Has a student recently asked you to write a recommendation letter? The following list of comments and suggestions may be helpful to reference writers.
Review all the materials the candidate provided to you, including the applicant’s essay drafts, transcripts, resume, and other information.
Meet with the candidate at least once. During your meeting with the candidate, ask for additional information, talk about the candidates academic and career plans. Ask the candidate to identify strengths you might emphasize in your letter or previous academic and social interactions you had with the candidates.
Reflect on the general characteristics desired in the fellowship. Such characteristics may include, intellectual curiosity, rigorous application, leadership, risk-taking, collegiality, written and oral communication skills, teamwork, integrity, maturity, sensitivity, energy, warmth, and potential for making major contributions to the discipline and to society. Which ones are you most qualified to address?
Based on your experience of the candidate, is there a complimentary episode or anecdote out of which you could develop a narrative for the selection committee?
Guidelines for Specific Scholarships or Fellowships
Address and Titles
Contextualize your professional and personal familiarity with the applicant: where have you known student, for how long, in what capacity and relationship: class, lab, research, or extra-curricular or civic activity? Establish your personal knowledge of the student, if possible: incidents unique to your relationship are more credible and helpful than information also appearing on the resume. Avoid duplicating what’s available elsewhere in the application packet.
Possible sources for such evidence include, papers and exams (an excerpt or two may be quoted), research data and how they were collected and processed, conversations with the applicant, contributions to classroom discussion or dynamics, first and most recent observations of student (re: growth), effect of the candidate on you or on peers, scholarship website to match candidate with desired criteria.
Point to specific examples of the applicant’s accomplishments: name the topic of a brilliant paper and state why it was star quality, not merely that it is publishable. If the student performed well in some other capacity, explain the nature of the work, its outstanding features, and how they relate to the goals of the fellowship at hand.
What especially qualifies the candidate for success in the proposed project or course of study? A paragraph on this subject links past performance with promise.
Spotlight the candidate. Committees don’t care about institutional rankings or your own credentials and achievements.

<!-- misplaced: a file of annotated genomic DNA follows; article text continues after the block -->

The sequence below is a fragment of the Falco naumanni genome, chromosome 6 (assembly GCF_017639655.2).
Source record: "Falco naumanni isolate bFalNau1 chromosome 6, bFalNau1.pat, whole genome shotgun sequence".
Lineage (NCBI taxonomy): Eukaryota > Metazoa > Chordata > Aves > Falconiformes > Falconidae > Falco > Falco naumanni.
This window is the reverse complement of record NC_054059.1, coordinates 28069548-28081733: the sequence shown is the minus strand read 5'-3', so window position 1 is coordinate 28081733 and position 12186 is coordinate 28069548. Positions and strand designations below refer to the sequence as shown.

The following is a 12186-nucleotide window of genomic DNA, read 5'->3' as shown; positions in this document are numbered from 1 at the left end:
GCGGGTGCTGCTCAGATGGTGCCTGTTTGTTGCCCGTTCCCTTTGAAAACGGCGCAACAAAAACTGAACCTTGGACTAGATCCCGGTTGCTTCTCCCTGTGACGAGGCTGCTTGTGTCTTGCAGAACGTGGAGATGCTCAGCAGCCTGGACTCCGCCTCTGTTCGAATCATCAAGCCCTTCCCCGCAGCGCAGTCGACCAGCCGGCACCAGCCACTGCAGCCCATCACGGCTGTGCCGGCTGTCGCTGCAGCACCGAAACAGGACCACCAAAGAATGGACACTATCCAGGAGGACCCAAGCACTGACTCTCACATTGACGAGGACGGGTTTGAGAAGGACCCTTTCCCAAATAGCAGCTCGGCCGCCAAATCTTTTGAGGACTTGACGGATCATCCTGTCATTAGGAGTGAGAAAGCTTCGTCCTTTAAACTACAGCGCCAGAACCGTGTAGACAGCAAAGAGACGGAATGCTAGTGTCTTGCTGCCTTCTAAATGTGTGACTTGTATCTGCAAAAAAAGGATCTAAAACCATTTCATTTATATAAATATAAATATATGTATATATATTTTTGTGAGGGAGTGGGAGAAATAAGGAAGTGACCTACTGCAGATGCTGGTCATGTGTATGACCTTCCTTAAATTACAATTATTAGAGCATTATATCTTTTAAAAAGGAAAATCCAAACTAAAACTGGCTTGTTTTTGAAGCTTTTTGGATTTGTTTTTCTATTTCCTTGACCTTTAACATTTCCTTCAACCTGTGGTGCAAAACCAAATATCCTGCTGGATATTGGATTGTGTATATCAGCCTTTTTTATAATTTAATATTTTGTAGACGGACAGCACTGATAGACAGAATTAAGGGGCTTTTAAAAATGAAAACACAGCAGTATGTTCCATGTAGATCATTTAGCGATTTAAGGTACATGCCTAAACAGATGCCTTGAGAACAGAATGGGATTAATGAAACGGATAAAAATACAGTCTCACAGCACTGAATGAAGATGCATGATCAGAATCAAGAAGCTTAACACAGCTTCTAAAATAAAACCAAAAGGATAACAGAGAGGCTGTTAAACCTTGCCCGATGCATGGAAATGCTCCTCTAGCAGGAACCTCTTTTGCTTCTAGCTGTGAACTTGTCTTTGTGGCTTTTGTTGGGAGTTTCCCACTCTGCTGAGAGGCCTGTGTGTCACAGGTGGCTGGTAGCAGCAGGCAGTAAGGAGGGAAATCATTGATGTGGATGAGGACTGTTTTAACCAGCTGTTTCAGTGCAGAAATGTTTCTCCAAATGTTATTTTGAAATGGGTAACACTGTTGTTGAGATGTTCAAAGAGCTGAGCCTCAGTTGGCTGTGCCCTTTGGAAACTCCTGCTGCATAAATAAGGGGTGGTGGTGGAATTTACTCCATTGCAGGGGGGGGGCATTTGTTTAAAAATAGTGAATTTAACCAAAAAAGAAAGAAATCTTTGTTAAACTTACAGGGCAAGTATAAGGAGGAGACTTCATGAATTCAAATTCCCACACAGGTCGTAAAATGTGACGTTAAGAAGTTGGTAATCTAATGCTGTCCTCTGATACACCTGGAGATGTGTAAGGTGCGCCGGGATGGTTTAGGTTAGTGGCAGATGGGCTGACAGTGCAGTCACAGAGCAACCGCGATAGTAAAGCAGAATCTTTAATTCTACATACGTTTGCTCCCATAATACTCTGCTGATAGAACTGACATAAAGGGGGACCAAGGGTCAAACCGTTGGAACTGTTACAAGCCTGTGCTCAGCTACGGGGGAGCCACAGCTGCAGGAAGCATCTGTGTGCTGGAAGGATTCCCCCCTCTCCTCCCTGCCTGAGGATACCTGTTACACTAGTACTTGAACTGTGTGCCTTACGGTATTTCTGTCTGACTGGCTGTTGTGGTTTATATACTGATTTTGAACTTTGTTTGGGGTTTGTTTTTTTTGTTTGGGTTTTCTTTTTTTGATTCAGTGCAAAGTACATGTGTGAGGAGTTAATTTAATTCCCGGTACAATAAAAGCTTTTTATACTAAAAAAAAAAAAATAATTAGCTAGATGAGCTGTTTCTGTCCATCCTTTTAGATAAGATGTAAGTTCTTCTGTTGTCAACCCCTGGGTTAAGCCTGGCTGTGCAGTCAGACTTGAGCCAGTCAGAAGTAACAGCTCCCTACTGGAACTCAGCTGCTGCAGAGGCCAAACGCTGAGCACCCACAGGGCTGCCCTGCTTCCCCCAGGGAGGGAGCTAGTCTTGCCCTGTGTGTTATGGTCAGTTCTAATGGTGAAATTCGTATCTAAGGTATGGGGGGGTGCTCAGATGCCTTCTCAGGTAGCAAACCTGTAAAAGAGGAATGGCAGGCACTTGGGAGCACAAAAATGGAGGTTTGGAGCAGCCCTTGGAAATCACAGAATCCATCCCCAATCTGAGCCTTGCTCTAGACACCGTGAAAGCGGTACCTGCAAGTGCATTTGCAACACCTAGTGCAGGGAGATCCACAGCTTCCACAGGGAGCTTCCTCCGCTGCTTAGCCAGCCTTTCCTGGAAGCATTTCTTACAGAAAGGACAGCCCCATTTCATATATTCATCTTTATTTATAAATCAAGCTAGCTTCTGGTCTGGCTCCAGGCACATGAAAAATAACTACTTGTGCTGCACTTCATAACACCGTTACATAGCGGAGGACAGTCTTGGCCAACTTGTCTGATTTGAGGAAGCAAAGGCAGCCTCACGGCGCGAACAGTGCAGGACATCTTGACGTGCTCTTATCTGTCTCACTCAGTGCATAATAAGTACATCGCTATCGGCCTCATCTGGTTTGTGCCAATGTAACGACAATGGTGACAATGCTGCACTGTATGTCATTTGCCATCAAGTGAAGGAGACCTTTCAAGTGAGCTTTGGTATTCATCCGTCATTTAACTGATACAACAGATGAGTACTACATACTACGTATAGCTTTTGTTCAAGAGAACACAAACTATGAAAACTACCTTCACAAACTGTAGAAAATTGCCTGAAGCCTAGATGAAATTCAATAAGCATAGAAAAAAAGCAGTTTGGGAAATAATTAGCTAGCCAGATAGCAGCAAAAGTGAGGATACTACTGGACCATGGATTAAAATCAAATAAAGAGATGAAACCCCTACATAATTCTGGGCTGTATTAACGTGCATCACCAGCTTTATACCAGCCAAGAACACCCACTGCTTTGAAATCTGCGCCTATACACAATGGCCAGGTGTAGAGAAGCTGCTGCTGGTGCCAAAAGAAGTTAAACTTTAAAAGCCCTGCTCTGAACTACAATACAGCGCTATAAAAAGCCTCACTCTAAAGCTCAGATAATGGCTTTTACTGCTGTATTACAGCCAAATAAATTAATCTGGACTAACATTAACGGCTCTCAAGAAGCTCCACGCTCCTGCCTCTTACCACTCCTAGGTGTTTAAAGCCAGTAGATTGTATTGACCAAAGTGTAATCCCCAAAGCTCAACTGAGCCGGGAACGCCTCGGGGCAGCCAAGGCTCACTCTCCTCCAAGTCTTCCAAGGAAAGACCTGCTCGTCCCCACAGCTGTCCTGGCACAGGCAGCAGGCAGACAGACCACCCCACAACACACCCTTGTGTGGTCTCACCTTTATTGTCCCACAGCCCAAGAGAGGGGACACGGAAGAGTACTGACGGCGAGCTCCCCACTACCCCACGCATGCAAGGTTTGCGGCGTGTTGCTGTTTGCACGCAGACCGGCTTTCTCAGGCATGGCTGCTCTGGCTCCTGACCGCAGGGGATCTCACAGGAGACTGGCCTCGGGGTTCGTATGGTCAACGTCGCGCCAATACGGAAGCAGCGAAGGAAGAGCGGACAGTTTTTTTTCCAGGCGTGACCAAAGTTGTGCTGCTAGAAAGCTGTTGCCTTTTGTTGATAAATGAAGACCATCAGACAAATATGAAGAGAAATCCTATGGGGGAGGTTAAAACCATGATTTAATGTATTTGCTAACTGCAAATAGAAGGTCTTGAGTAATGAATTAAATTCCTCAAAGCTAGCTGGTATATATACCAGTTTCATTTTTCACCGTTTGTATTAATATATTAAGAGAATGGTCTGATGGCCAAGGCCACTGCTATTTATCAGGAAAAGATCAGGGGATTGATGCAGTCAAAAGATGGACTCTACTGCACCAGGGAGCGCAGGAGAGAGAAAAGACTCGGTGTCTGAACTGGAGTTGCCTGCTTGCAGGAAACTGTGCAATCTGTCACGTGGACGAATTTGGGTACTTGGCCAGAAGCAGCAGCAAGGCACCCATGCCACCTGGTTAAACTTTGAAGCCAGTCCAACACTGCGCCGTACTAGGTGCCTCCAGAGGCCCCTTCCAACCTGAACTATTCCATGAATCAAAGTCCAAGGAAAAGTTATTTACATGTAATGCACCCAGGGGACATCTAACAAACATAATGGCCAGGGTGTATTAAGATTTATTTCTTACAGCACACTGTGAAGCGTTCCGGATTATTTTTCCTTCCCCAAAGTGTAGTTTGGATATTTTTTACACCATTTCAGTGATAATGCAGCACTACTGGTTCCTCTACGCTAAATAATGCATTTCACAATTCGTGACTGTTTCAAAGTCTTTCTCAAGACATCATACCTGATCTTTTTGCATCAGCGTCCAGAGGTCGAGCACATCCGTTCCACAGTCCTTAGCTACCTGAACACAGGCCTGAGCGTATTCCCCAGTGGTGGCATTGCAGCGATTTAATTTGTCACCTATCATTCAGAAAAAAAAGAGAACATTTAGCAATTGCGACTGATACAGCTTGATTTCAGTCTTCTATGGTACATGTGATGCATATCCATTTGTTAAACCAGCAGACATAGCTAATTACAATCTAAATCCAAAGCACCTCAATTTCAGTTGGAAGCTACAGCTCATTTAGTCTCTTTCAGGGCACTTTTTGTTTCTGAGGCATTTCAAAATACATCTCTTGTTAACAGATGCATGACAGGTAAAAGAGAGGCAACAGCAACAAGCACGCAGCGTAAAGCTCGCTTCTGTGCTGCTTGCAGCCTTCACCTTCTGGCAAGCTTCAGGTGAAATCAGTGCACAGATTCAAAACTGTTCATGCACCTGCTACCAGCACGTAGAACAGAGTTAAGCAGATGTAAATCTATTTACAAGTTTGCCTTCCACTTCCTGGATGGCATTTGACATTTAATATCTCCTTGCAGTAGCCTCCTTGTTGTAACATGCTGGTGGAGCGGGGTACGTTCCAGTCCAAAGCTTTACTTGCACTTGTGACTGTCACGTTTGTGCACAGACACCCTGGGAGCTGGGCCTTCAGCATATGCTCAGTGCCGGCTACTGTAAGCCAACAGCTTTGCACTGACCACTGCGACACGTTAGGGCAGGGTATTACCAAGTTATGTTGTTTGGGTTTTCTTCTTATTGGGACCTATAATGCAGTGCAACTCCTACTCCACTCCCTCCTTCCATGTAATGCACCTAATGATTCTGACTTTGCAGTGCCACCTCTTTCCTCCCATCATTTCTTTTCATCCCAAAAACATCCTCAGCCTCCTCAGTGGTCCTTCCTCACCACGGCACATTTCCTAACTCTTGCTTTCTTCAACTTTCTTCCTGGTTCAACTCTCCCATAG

Rely on your own observations of and experiences with the applicant. “My colleague, Dr. Doctor informs me that Kevin was his finest student” is hearsay and will be duly dismissed.
Addressing merit or impacts of the proposed activity
How well does the activity advance discovery and understanding while promoting teaching, training, and learning? How well does the proposed activity broaden the participation of underrepresented groups (e.g., gender, ethnicity, disability, geographic, etc.)? To what extent will it enhance the infrastructure for research and education, such as facilities, instrumentation, networks, and partnerships? Will the results be disseminated broadly to enhance scientific and technological understanding? What may be the benefits of the proposed activity to society?
Advance discovery and understanding while promoting teaching, training, and learning, for example, by training graduate students, mentoring postdoctoral researchers and junior faculty, involving undergraduates in research experiences, and participating in the recruitment, training, and professional development of K-12 mathematics and science teachers.
Broaden participation of under-represented groups, for example, by establishing collaborations with students and faculty from institutions and organizations serving women, minorities, and other groups under-represented in the mathematical sciences.
Enhance infrastructure for research and education, for example, by establishing collaborations with researchers in industry and government laboratories, developing partnerships with international academic institutions and organizations, and building networks of U.S. colleges and universities.
Broaden dissemination to enhance scientific and technological understanding, for example, by presenting results of research and education projects in formats useful to students, scientists and engineers, members of Congress, teachers, and the general public.
Benefits to society may occur, for example, when results of research and education projects are applied to other fields of science and technology to create startup companies, to improve commercial technology, to inform public policy, and to enhance national security.